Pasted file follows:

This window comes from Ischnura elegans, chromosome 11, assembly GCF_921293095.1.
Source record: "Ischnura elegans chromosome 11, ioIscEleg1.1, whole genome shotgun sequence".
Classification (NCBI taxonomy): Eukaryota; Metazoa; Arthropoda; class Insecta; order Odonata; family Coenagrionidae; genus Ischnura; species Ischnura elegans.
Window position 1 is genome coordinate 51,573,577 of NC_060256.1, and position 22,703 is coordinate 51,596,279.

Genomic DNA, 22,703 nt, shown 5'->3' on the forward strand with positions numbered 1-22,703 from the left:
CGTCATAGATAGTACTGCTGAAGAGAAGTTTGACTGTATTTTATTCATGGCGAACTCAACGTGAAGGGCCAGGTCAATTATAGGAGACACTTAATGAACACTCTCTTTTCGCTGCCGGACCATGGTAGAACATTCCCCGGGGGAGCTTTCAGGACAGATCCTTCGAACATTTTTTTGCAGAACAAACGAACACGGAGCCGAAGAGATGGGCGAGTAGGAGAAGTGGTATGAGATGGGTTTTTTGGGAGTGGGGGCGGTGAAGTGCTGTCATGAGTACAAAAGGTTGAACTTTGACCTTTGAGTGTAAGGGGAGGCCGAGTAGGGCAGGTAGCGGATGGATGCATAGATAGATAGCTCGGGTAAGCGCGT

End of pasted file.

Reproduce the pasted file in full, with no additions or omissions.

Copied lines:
This window comes from Ischnura elegans, chromosome 11, assembly GCF_921293095.1.
Source record: "Ischnura elegans chromosome 11, ioIscEleg1.1, whole genome shotgun sequence".
Classification (NCBI taxonomy): Eukaryota; Metazoa; Arthropoda; class Insecta; order Odonata; family Coenagrionidae; genus Ischnura; species Ischnura elegans.
Window position 1 is genome coordinate 51,573,577 of NC_060256.1, and position 22,703 is coordinate 51,596,279.

Genomic DNA, 22,703 nt, shown 5'->3' on the forward strand with positions numbered 1-22,703 from the left:
CGTCATAGATAGTACTGCTGAAGAGAAGTTTGACTGTATTTTATTCATGGCGAACTCAACGTGAAGGGCCAGGTCAATTATAGGAGACACTTAATGAACACTCTCTTTTCGCTGCCGGACCATGGTAGAACATTCCCCGGGGGAGCTTTCAGGACAGATCCTTCGAACATTTTTTTGCAGAACAAACGAACACGGAGCCGAAGAGATGGGCGAGTAGGAGAAGTGGTATGAGATGGGTTTTTTGGGAGTGGGGGCGGTGAAGTGCTGTCATGAGTACAAAAGGTTGAACTTTGACCTTTGAGTGTAAGGGGAGGCCGAGTAGGGCAGGTAGCGGATGGATGCATAGATAGATAGCTCGGGTAAGCGCGT